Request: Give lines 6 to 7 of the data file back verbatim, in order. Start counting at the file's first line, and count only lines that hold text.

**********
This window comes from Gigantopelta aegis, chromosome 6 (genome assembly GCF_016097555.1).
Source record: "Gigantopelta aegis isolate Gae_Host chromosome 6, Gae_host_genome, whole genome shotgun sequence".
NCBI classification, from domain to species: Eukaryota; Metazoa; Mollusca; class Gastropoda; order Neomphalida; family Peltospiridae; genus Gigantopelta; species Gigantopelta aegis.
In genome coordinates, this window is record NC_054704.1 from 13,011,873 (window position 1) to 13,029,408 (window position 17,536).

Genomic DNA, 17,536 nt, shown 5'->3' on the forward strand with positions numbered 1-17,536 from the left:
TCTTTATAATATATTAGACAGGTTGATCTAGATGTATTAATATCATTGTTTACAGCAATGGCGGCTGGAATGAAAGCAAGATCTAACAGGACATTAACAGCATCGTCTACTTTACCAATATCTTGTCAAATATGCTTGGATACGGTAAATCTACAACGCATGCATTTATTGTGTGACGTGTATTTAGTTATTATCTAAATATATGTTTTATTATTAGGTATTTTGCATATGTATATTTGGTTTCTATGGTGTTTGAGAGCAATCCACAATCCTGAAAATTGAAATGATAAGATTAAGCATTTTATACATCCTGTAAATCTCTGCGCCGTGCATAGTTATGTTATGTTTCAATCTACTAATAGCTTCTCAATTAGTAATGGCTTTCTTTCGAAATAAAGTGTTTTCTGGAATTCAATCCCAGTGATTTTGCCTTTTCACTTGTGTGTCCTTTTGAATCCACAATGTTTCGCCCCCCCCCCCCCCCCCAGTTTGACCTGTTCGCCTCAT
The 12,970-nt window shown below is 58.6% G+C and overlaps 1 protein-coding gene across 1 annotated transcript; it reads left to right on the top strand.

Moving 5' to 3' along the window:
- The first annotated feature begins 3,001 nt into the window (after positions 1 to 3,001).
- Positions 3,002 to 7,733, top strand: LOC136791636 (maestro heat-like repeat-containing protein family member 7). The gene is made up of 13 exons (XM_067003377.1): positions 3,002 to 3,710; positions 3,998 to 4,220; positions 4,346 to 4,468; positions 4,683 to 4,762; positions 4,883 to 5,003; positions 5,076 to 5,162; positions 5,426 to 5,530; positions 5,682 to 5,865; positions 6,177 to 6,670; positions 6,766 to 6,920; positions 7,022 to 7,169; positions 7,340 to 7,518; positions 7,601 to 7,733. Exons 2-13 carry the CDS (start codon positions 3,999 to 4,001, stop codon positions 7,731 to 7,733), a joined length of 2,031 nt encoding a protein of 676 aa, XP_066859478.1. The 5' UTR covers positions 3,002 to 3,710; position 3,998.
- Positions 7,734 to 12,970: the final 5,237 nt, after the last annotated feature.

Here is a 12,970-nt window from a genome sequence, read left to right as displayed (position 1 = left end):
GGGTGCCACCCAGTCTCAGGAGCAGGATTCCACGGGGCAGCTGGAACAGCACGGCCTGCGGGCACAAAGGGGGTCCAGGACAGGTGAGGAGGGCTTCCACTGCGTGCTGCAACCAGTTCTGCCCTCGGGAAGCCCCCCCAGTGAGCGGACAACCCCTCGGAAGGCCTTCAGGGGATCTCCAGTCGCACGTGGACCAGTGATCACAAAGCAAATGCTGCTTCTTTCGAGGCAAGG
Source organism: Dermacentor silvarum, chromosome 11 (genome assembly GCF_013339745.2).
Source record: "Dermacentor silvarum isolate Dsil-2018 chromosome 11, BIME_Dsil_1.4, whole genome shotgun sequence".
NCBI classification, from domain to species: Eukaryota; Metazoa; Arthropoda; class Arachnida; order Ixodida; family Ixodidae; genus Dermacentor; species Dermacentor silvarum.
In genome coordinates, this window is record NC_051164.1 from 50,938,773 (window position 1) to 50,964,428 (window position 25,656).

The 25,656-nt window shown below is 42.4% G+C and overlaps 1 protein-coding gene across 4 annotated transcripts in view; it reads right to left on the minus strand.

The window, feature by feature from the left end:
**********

TCTTTATAATATATTAGACAGGTTGATCTAGATGTATTAATATCATTGTTTACAGCAATGGCGGCTGGAATGAAAGCAAGATCTAACAGGACATTAACAGCATCGTCTACTTTACCAATATCTTGTCAAATATGCTTGGATACGGTAAATCTACAACGCATGCATTTATTGTGTGACGTGTATTTAGTTATTATCTAAATATATGTTTTATTATTAGGTATTTTGCATATGTATATTTGGTTTCTATGGTGTTTGAGAGCAATCCACAATCCTGAAAATTGAAATGATAAGATTAAGCATTTTATACATCCTGTAAATCTCTGCGCCGTGCATAGTTATGTTATGTTTCAATCTACTAATAGCTTCTCAATTAGTAATGGCTTTCTTTCGAAATAAAGTGTTTTCTGGAATTCAATCCCAGTGATTTTGCCTTTTCACTTGTGTGTCCTTTTGAATCCACAATGTTTCGCCCCCCCCCCCCCCCCCAGTTTGACCTGTTCGCCTCAT
The 12,970-nt window shown below is 58.6% G+C and overlaps 1 protein-coding gene across 1 annotated transcript; it reads left to right on the top strand.